I am asked to use the Fundamental Theorem of Arithmetic to show that:

For $x > 1, \; x \leq \left( 1 + \frac{\log x}{\log2} \right) ^{\pi(x)}$

I have that:

$\exists \text{ primes } p_1,\dots,p_{\pi(x)} \text{ and non-negative integers } n_1, \dots, n_{\pi(x)}$ such that:

$x = \prod \limits_{i=1}^{\pi(x)}{p_i^{n_i}}$ so then $\log x = \sum\limits_{i=1}^{\pi(x)}n_i\log p_i$

Now I'm thinking I can use $\prod \limits_{i=1}^{\pi(x)}{\left( 1 + \frac{\log x}{\log p_i}\right)} $ as a stepping stone since $\prod \limits_{i=1}^{\pi(x)}{\left( 1 + \frac{\log x}{\log p_i}\right)} \leq \left( 1 + \frac{\log x }{\log 2} \right)^{\pi(x)}$, but I'm unsure how I can show that:

$x \leq \prod \limits_{i=1}^{\pi(x)}{\left( 1 + \frac{\log x}{\log p_i}\right)}$

Any help you may be able to offer would be greatly appreciated, thank you!

  • 1
    $\begingroup$ You can write every $k \leqslant x$ in the form $\prod_{i = 1}^{\pi(x)} p_i^{n_i}$. From $k \leqslant x$, what (simple) bounds can you find for $n_i$? $\endgroup$ – Daniel Fischer Oct 22 '17 at 13:50

By the fundamental theorem of arithmetic (in fact we don't need its full strength, only the [easier] existence of prime factorisations, not the uniqueness) every positive integer $k$ has a prime factorisation

$$k = \prod_{i = 1}^{\infty} p_i^{n_i} \tag{1}$$

where $(p_i)$ is the sequence of primes in ascending order and the exponents $n_i$ are nonnegative integers, only finitely many of which are nonzero. In particular for every $i$ we have the inequality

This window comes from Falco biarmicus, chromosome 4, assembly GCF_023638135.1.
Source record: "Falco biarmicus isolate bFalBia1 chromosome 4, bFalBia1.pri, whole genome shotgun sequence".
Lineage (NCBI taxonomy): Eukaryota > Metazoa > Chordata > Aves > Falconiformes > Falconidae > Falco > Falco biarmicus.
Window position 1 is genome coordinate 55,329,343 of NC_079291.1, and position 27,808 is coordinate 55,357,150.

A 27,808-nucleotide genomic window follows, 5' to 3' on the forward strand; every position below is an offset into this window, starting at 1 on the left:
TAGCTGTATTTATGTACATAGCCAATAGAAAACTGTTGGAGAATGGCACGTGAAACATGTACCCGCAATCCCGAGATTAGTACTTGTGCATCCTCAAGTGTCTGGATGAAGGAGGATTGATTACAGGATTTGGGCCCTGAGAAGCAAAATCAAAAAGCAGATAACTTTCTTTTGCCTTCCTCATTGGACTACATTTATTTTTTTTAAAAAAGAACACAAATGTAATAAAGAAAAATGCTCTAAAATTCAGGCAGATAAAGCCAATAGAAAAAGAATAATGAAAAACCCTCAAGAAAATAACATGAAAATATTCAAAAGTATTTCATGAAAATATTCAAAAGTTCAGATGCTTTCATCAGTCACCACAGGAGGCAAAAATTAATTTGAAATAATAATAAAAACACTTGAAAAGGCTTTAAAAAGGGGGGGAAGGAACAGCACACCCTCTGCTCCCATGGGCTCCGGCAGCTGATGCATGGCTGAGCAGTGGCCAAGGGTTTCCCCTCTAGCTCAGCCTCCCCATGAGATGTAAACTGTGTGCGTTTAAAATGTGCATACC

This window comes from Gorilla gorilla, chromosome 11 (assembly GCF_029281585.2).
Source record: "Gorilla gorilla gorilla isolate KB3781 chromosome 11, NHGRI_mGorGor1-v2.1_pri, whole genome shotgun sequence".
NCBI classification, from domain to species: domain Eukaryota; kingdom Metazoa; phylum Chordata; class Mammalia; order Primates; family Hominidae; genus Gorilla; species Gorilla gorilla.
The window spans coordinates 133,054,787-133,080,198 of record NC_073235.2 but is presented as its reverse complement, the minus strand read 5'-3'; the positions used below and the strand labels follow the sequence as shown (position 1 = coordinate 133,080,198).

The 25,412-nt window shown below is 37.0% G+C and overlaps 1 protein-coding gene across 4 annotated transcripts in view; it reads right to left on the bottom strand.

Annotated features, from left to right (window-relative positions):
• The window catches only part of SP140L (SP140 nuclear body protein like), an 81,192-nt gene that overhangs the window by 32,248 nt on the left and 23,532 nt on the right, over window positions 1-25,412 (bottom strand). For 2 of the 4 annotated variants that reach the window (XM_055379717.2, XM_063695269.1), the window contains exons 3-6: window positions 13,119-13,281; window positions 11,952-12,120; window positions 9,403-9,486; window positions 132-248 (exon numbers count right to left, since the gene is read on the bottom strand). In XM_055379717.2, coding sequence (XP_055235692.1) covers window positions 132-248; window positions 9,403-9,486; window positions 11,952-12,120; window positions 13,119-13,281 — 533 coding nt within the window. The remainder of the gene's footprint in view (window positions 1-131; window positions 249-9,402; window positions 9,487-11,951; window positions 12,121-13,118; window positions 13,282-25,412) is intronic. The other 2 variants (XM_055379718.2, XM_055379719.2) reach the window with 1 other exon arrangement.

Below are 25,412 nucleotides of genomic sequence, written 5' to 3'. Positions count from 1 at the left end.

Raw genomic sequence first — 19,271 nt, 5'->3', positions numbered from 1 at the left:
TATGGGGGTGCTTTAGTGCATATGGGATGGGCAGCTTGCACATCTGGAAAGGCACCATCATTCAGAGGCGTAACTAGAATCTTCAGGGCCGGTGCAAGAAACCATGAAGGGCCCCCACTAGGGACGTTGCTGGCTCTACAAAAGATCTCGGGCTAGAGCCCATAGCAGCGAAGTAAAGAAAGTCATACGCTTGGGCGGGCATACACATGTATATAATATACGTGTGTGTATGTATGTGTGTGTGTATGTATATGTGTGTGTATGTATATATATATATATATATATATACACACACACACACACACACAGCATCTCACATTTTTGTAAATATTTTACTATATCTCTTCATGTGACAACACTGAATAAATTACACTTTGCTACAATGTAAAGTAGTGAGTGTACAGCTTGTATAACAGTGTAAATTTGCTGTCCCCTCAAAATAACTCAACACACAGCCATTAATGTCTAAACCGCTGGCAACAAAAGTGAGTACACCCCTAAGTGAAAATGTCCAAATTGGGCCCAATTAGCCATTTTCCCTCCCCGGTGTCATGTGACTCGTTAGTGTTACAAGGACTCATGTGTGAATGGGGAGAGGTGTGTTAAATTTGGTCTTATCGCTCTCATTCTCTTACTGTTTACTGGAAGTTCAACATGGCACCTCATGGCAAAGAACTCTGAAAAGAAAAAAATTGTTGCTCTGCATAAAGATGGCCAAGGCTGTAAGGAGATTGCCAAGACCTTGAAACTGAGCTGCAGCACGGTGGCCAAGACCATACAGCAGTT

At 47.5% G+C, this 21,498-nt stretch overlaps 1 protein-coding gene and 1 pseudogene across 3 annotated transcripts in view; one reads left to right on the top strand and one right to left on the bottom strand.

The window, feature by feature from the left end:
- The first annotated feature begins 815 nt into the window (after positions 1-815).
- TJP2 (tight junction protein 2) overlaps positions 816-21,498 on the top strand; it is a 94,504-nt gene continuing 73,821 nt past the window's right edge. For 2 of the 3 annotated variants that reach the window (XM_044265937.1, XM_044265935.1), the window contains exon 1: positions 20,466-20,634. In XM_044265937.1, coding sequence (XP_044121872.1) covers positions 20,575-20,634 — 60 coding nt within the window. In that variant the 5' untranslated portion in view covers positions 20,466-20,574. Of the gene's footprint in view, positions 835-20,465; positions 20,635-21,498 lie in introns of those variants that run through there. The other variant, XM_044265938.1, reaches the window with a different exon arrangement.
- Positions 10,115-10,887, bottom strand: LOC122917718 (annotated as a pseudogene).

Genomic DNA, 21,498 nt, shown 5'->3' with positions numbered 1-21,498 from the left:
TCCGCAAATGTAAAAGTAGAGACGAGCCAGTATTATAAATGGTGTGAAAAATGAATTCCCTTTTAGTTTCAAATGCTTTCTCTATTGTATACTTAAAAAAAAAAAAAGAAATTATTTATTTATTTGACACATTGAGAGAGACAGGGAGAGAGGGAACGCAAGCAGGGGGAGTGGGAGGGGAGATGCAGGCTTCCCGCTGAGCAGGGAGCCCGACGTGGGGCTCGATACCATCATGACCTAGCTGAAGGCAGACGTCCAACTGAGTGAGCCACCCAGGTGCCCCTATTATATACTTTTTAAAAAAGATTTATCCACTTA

$$p_i^{n_i} \leqslant k \tag{2}$$

since the product of the other factors is $\geqslant 1$ (it's a positive integer). It follows that $n_i = 0$ if $p_i > k$, and thus for a positive integer $k \leqslant x$ we have the factorisation

$$k = \prod_{i = 1}^{\pi(x)} p_i^{n_i} \tag{1'}$$

and the inequality

$$p_i^{n_i} \leqslant k \leqslant x \tag{2'}$$

from which we obtain

$$n_i \leqslant \frac{\log k}{\log p_i} \leqslant \frac{\log x}{\log p_i} \tag{3}$$

by taking logarithms and rearranging. Thus in the factorisations of positive integers $\leqslant x$, there are

$$1 + \biggl\lfloor \frac{\log x}{\log p_i}\biggr\rfloor \leqslant 1 + \biggl\lfloor \frac{\log x}{\log 2}\biggr\rfloor \leqslant 1 + \frac{\log x}{\log 2}$$

possible exponents for the prime $p_i \leqslant x$ (namely $0, 1, \dotsc, \bigl\lfloor \frac{\log x}{\log p_i}\bigr\rfloor$). Using all possible combinations of the exponents that may appear in the factorisation of a positive integer $k \leqslant x$, we can create

$$\prod_{i = 1}^{\pi(x)}\biggl(1 + \biggl\lfloor \frac{\log x}{\log p_i}\biggr\rfloor\biggr) \leqslant \biggl(1 + \frac{\log x}{\log 2}\biggr)^{\pi(x)}$$

products. For $x \geqslant 3$, some of these products (and for not-small $x$ the overwhelming majority of these products) will be larger than $x$, but by the fundamental theorem of arithmetic, all positive integers $k \leqslant x$ have a representation as such a product, whence

$$\lfloor x\rfloor \leqslant \prod_{i = 1}^{\pi(x)}\biggl(1 + \biggl\lfloor \frac{\log x}{\log p_i}\biggr\rfloor\biggr) \leqslant \biggl(1 + \frac{\log x}{\log 2}\biggr)^{\pi(x)}\,. \tag{4}$$

This is almost the desired inequality, only that we have $\lfloor x\rfloor$ as the left hand side rather than $x$. For $x \geqslant 3$ there is always at least one product exceeding $x$, and thus there are at least $\lfloor x\rfloor + 1 > x$ products, whence we have the desired

$$x \leqslant \biggl(1 + \frac{\log x}{\log 2}\biggr)^{\pi(x)} \tag{5}$$

for $x \geqslant 3$. And for $x = 2$, $(4)$ is the same as $(5)$.

However, $(5)$ does not hold for all non-integral values $1 < x < 3$, for example with $x = \sqrt{8} = 2^{3/2}$ we have

$$\biggl(1 + \frac{\log \sqrt{8}}{\log 2}\biggr)^{\pi(\sqrt{8})} = \biggl(1 + \frac{3}{2}\biggr)^1 = \frac{5}{2} < \sqrt{8}\,.$$


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